Eden’s Outcasts: The Story of Louisa May Alcott and Her Father by John Matteson has to be one of the most elegant and thoughtful books I have ever read. Matteson is the first Alcott biographer who truly seems to understand the spiritual life and that insight produces a deeper and different view of Bronson Alcott.
I have read as far as the end of the Fruitlands experiment and have taken pages and pages of notes (and I must be a real geek because it has been so fun!). In the reading I’ve done so far, I have viewed through Matteson’s eyes, the rise, fall and redemption of Bronson Alcott. I have also come to appreciate this decidedly difficult and complex man in a whole new way.
Matteson taps into the soul of Bronson Alcott and actually makes him attractive.
The brilliance of this book
This paragraph from the prologue sums up for me why this book is brilliant:
“For Louisa well as for Bronson, life was a persistent but failed quest for perfection. First, she was to labor vainly to conquer her fierce temper and stubborn willfulness, trying to find the paradise that her father always swore lay within her. Then she would struggle to bring happiness and comfort to a family continually besieged by want. Later, she would go to war, doing all in her power, if not to make America a paradise, then at least to make it a place where all people would be free. Still later, as a novelist, she would strive to produce in fiction what she could not bring about in the world: a vision of humanity enriched by personal sacrifice and enlightened by unselfish love. Both Bronson and Louisa May had ambitions of altering the world through literature. In ways that neither anticipated and in widely varying degrees, they succeeded. Yet it was in the lives they lived, rather than in the words they wrote or spoke, that they fought hardest for redemption: both to redeem themselves from their perceived failures and to redeem the world at large from the wickedness that both father and daughter sought earnestly to reform. They wanted perfection. In their search for it, they inevitably discovered flaws both in the world and within themselves. Pursuing paradise, they continually confirmed themselves as Eden’s outcasts.”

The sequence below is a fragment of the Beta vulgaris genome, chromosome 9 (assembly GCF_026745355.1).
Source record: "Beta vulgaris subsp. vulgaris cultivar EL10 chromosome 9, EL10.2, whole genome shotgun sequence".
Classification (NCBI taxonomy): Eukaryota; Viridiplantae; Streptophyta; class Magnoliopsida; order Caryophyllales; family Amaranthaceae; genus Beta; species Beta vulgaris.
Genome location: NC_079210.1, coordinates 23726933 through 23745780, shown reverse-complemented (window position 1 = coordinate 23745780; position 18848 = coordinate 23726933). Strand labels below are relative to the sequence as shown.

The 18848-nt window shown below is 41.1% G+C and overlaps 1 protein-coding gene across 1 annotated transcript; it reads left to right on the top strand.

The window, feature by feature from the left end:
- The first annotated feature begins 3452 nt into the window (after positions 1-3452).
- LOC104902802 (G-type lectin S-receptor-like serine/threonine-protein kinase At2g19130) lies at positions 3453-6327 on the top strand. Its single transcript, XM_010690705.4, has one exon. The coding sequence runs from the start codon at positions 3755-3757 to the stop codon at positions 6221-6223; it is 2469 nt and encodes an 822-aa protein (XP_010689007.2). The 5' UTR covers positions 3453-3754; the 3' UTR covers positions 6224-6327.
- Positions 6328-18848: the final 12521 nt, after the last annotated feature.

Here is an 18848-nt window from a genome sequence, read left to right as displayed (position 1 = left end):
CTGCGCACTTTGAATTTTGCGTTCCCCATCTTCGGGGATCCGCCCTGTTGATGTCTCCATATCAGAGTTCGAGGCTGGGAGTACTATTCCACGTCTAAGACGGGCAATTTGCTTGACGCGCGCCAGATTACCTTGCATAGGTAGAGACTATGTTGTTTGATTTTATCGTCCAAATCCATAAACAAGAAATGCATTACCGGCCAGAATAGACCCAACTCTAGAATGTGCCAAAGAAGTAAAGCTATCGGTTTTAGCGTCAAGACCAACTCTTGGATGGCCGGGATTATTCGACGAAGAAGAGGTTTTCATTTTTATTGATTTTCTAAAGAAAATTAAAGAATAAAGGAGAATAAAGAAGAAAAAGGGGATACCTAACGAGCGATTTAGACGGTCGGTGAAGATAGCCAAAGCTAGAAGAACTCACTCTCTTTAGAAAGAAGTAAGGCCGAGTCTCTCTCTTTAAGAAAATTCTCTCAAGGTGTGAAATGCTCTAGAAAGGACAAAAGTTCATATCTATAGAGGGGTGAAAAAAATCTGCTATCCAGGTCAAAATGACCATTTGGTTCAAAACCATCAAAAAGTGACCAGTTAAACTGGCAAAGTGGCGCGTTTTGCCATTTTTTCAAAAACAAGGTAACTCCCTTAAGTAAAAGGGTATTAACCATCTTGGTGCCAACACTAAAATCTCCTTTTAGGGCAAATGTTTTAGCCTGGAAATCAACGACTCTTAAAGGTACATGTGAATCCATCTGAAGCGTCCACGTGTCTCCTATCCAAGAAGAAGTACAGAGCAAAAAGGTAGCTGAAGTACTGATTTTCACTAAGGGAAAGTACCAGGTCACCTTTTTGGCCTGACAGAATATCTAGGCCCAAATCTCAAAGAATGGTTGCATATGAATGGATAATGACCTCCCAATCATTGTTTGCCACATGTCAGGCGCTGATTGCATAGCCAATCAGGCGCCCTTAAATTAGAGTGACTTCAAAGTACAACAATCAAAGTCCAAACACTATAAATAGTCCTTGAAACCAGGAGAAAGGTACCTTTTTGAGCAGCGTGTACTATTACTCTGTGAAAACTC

I plan on writing a series of posts about Bronson as interpreted by Matteson but I feel a need to offer a disclaimer first: I am a practicing Catholic and take my faith very seriously. I love the spiritual life and pursue it relentlessly, often with the kind of zeal with which Bronson pursued his.
I felt it important to express this because the thoughts that I will share in this and subsequent posts about Bronson Alcott are filtered through this lens.
It is understood that you, the reader, may see faith and the spiritual life differently, and I’m hoping these posts will spark good conversation.
Reading is in part about learning, and the reading I’ve undertaken since I began this blog has opened my mind up considerably. And rather than discounting my faith, it has enriched it.
The essence of